New to the forum. First post here.
This may sound outrageous, but I've digitally re-mastered the majority of my Ambient music collection. Thousands of songs from every era. Vinyl, CD and various digital download formats.
The reason for this was to create a unified digital library that I could dump into iTunes, hit shuffle play and never have to adjust the volume or EQ. The process was very time consuming. The results please my ears. Life is good.
Ambient music has had a lot of variability in terms of volume, dynamics and eq in the past. It still does today.
I understand there are many opinions in terms of what is ideal volume. My opinion is Ambient should be mastered at a higher relative volume than what 70% of my collection delivered. However, I believe Ambient is a genre that benefits from a wide dynamic range, so I'm not saying it should be slammed.
It is possible to have a wide dynamic range and still be much louder at the same amplifier setting. For example, a song that peaks at -5db and has an average of -25db can be louder without sacrificing dynamics. Ambient songs that have the right dynamic range, but are weak on the relative volume made me reach for the dreaded volume knob. Not anymore, though.
I see no advantage to mastering something quiet in terms of volume when the same dynamic range can be achieved at a higher relative volume.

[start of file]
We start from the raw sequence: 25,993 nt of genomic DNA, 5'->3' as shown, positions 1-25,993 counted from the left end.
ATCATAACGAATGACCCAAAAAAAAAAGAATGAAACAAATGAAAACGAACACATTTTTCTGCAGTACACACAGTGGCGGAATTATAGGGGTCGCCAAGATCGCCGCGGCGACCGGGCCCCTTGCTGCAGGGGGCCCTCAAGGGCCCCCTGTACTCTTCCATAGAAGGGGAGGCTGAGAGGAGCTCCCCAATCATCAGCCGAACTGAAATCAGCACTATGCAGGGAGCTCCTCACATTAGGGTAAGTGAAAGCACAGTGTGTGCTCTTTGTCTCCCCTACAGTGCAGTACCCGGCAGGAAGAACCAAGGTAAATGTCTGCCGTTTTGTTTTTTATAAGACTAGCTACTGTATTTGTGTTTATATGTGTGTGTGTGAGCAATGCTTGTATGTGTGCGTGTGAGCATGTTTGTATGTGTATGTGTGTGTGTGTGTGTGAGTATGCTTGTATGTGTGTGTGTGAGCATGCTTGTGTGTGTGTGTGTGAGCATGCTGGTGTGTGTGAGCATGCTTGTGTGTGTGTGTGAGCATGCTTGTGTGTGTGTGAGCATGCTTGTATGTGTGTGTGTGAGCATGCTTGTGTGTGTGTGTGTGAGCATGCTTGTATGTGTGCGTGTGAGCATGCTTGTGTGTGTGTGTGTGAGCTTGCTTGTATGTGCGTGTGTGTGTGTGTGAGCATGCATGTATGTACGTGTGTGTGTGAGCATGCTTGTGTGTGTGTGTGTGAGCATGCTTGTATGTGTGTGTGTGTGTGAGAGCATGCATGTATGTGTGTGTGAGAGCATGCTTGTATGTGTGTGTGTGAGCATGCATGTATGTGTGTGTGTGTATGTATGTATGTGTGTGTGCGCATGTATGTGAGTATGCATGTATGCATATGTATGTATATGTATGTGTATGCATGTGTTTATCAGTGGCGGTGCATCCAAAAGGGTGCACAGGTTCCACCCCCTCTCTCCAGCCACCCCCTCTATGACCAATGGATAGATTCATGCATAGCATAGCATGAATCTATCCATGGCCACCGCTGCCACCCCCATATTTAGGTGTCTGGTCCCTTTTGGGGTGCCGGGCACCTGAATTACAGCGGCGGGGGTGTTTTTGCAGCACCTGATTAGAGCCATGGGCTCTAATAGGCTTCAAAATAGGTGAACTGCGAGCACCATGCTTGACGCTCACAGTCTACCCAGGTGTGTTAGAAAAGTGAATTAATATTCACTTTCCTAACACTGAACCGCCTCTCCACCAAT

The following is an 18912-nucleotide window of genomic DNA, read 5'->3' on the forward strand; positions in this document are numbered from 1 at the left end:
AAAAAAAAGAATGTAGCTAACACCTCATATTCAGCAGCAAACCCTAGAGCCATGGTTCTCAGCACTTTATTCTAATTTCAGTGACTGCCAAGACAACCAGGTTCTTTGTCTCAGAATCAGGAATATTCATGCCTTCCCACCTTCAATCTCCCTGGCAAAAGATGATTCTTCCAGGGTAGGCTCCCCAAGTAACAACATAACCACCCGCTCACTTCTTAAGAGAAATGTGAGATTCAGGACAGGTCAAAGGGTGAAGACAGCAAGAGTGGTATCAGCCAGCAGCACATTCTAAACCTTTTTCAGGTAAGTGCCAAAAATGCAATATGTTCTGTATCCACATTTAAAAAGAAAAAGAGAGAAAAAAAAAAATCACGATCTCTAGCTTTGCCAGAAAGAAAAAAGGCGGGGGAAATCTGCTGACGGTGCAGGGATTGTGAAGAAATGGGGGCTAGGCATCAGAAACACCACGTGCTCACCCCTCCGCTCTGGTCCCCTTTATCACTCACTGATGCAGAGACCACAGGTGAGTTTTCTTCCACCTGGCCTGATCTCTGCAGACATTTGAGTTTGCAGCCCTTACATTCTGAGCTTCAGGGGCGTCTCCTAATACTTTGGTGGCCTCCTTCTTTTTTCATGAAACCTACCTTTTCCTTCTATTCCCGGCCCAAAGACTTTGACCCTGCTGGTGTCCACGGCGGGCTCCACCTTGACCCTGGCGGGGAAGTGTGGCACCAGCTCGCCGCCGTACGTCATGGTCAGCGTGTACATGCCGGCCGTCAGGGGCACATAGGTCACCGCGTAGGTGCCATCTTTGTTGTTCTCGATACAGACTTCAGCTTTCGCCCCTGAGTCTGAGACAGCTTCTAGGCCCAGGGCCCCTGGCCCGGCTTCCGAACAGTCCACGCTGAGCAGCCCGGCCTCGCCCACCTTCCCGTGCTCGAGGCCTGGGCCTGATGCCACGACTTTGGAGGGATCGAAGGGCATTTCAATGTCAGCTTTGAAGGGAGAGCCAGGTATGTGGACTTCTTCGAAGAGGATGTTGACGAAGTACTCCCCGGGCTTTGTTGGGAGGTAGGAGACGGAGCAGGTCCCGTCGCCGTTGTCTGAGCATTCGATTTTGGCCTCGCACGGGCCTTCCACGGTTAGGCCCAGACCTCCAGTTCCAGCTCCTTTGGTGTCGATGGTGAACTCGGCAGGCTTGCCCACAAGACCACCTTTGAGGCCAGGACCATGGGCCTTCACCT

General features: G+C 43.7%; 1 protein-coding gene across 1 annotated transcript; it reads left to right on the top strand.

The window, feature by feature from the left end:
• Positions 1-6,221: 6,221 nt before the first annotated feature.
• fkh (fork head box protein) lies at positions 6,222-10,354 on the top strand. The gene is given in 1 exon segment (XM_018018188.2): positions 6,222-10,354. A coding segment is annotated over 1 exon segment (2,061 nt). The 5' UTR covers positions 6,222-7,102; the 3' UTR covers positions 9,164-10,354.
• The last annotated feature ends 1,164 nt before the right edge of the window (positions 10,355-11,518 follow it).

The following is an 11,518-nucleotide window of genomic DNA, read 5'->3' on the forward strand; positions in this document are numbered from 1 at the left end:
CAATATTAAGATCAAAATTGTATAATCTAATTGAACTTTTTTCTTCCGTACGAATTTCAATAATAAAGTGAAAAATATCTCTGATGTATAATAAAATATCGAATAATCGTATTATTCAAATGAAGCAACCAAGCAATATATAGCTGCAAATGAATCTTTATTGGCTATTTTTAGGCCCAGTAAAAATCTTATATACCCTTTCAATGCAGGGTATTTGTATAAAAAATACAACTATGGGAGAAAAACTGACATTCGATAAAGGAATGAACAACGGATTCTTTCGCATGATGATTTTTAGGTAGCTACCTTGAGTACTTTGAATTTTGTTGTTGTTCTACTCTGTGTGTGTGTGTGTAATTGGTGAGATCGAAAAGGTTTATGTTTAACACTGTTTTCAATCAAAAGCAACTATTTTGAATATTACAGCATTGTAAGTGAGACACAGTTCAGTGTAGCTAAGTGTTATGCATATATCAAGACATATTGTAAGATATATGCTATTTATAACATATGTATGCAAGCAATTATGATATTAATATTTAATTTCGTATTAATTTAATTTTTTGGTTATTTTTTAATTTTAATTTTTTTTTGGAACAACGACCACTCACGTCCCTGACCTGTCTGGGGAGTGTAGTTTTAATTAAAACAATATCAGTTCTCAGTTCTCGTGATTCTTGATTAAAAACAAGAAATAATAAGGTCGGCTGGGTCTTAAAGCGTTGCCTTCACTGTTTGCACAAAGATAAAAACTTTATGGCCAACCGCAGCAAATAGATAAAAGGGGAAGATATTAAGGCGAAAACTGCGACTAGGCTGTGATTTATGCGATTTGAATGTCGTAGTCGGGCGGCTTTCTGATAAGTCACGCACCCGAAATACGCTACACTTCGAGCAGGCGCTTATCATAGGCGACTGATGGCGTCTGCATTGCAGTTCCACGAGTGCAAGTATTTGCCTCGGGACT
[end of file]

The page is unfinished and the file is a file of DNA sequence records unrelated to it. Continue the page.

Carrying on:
If you collect music and listen to the music in a playlist or even mix the songs, it always needs adjustments. And it is up to the collector to do so.
But I dont think that you can make standarts of that.
The way of listening to music changed a bit over the last decade. Today we have "Streaming" mostly, with options for a standardised normalizing, blending and sound improving, for instance preconfigured channel strips. The need for this standarts seems to grow with the grow of digital streaming. This development goes with the development in the film industry and mainstream record labels.
So, you might loose the original intent and content of music. Especially the weightlessness of music can be lost by maximizing, compressing and EQing.